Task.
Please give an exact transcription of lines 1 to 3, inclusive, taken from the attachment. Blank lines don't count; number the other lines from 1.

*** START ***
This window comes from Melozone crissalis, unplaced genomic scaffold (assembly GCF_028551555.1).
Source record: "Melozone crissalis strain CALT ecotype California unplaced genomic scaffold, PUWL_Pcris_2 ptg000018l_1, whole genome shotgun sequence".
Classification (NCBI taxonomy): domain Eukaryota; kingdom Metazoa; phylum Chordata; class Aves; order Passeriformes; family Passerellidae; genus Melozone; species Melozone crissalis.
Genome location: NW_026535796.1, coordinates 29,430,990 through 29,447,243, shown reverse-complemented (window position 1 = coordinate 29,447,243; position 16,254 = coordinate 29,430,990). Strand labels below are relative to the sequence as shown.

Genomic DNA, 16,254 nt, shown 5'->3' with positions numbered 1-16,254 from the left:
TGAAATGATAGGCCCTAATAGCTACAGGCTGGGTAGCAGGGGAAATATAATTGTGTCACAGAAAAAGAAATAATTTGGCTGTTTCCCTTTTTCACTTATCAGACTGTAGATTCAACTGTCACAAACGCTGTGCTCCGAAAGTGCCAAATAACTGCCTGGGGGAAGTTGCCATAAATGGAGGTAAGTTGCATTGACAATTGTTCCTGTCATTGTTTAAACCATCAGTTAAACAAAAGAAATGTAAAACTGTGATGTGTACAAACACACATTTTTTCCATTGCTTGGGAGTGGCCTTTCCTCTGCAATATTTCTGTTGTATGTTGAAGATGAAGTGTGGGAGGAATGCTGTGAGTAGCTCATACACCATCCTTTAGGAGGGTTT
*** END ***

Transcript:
This window comes from Melozone crissalis, unplaced genomic scaffold (assembly GCF_028551555.1).
Source record: "Melozone crissalis strain CALT ecotype California unplaced genomic scaffold, PUWL_Pcris_2 ptg000018l_1, whole genome shotgun sequence".
Classification (NCBI taxonomy): domain Eukaryota; kingdom Metazoa; phylum Chordata; class Aves; order Passeriformes; family Passerellidae; genus Melozone; species Melozone crissalis.